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From Apple to Spotify and NPR, the podcast paywall wars have arrived

Podcasts have historically been open and freely distributed, but new subscription offerings for podcasts from Apple and Spotify aim to challenge that status quo.

Between the lines: As the subscription podcast ecosystem develops, it wouldn't be surprising if other major podcast publishers start to toy with the idea of putting some of their podcasts behind a paywall.


Driving the news: Spotify on Tuesday launched its new subscription podcast platform that gives podcast creators the ability to create podcasts exclusively for paid subscribers on and off Spotify.

  • Creators using Spotify's podcast creator platform Anchor will be able to mark episodes as subscriber-only and publish them to Spotify and other podcast listening platforms, the company said Tuesday.
  • For the next two years, creators can pocket 100% of their subscriber revenue, excluding payment transaction fees. Starting in 2023, Spotify says it plans to introduce a 5% fee for access to the tool.

Apple announced its podcast subscription service last Thursday.

  • Apple's new service includes all of the tools needed by creators to offer premium subscriptions on Apple Podcasts for $19.99 annually.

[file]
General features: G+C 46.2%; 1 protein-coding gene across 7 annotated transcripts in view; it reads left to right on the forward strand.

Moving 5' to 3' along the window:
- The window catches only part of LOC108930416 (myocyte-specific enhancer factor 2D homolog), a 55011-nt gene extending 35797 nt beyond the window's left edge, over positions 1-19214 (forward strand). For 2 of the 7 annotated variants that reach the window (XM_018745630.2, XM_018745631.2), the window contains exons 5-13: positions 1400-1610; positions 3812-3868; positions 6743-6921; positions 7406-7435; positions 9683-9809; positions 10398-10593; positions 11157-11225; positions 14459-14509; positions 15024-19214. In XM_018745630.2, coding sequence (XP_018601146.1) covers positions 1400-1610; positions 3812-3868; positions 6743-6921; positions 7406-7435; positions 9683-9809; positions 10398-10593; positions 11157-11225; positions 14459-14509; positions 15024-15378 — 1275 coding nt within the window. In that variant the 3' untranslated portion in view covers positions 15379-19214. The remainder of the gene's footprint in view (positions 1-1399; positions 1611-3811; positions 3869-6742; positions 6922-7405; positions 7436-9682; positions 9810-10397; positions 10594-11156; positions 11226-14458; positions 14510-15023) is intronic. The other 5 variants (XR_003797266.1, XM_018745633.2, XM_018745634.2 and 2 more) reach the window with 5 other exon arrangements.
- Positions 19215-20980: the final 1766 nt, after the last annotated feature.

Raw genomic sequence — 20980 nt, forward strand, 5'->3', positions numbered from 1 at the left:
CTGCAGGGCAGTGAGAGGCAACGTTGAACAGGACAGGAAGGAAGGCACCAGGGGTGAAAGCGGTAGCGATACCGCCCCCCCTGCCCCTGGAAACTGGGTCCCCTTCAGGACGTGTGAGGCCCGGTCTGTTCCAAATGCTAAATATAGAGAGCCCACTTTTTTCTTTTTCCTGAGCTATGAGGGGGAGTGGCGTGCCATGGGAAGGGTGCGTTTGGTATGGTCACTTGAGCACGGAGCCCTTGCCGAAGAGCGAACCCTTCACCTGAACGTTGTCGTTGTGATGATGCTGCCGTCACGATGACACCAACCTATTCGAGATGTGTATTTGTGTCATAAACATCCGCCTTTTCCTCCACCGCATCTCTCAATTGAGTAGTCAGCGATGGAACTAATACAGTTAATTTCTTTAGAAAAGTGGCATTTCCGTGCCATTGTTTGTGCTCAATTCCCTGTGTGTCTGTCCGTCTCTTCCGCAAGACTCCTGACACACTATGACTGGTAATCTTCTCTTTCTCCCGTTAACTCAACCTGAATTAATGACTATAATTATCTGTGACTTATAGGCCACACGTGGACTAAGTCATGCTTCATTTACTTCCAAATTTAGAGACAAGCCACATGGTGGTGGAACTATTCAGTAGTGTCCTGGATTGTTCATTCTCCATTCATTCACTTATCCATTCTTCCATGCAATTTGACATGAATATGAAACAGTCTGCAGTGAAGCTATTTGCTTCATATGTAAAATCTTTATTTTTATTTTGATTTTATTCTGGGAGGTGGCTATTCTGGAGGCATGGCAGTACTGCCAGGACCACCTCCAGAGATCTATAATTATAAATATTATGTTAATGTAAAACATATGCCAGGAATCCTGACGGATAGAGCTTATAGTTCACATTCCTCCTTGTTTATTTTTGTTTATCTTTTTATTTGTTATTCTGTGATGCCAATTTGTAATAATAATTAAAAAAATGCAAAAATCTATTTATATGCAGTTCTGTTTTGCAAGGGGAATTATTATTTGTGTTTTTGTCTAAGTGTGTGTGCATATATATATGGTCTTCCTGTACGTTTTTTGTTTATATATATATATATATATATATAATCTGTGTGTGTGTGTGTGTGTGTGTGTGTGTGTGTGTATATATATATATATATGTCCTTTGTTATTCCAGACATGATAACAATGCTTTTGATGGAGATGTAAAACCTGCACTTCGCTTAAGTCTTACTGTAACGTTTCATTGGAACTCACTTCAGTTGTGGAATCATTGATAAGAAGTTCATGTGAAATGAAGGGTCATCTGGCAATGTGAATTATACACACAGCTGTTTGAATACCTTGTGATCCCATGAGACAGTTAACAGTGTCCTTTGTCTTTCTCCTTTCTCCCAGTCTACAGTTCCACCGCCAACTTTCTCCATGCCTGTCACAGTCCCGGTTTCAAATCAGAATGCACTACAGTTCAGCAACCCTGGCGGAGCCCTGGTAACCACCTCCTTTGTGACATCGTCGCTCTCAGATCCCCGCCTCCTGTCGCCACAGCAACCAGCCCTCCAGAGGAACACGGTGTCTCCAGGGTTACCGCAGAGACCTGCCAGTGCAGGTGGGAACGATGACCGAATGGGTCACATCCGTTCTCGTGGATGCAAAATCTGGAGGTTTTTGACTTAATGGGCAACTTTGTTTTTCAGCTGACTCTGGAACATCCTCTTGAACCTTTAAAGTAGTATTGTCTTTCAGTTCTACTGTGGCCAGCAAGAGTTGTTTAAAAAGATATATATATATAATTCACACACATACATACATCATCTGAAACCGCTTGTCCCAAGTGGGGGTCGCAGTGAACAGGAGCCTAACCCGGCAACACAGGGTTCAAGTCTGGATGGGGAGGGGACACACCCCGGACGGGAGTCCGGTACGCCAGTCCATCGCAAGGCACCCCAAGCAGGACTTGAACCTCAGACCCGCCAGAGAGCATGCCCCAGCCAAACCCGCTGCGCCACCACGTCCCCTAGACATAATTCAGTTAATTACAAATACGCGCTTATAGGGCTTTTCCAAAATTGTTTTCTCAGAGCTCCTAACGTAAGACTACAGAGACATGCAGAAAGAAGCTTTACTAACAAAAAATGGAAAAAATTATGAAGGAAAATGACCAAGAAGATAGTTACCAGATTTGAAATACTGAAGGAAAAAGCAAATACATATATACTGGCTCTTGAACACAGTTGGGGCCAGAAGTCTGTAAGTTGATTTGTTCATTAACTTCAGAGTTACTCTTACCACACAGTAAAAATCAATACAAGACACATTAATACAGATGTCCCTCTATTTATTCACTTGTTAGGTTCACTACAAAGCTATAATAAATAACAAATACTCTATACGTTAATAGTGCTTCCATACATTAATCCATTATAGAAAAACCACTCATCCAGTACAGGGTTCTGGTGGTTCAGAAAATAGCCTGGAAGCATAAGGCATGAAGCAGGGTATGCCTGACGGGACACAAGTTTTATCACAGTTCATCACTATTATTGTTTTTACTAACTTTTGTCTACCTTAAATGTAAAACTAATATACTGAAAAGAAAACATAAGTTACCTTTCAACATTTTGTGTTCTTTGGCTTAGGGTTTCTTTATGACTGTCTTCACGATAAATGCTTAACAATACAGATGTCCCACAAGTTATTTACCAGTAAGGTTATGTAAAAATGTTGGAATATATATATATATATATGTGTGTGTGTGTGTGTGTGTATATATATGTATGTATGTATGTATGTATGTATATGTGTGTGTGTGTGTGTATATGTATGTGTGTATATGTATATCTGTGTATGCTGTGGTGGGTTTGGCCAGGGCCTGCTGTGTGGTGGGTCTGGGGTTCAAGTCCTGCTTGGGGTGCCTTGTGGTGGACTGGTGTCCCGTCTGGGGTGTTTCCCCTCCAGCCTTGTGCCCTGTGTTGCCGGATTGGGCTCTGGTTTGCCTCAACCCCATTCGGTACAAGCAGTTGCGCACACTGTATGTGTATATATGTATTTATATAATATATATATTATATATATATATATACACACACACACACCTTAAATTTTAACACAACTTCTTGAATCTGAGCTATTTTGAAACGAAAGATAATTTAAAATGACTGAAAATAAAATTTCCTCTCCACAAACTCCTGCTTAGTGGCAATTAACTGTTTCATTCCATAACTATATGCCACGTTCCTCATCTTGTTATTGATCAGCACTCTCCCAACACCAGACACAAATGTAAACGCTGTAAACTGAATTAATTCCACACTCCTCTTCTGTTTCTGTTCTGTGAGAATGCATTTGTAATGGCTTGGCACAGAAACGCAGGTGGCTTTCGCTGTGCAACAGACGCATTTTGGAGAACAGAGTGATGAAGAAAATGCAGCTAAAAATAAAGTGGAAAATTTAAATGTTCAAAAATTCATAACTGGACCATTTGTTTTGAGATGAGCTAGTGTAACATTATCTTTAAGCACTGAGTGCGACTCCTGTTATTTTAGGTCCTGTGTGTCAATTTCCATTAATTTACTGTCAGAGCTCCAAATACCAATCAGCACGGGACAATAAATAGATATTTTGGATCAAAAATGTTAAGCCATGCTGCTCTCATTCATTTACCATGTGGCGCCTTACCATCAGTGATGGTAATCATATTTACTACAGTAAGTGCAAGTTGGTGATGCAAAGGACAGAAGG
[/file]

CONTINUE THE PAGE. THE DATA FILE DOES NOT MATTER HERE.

• Apple will take a 30% cut from podcast subscriptions, similar to what it takes for any transactions made via apps within its app store.
  • That cut drops to 15% after the first year, but it's still much larger than Spotify's fee.

The New York Times has had conversations around paywalling podcasts, but there are no imminent plans to put any behind a paywall, sources told Axios.

  • The Times purchased Audm, a subscription narrated article product, in March. A spokesperson says this "is an example of our ambitions in this area."

NPR plans to launcha public radio podcast subscription service, the company confirmed to Axios.

  • The new NPR podcast subscription will allow listeners to directly support their favorite podcasts and receive sponsorship-free versions of individual podcasts for a small fee, a spokesperson tells Axios.
  • The idea would be to share the revenue with local member stations to help introduce podcast listeners to local radio. (Radio and podcast audiences don't always overlap.)

NPR says it will be partnering with Apple and Spotify on their new podcast subscription platforms, but it will also be committed to keeping some content free.

  • “NPR remains committed to making news and other content available to the public free of charge as part of its public service mission,“ a spokesperson said.

The big picture: The financial return on investment in podcasts remains to be fully realized for most creators.

  • In order for podcasts as an industry to grow, the biggest podcast companies need to invest in more ways to help creators get paid, which is why subscription platforms make sense.
  • Subscription podcast platforms are becoming more popular as consumers show a willingness to pay for premium audio experiences without ads.

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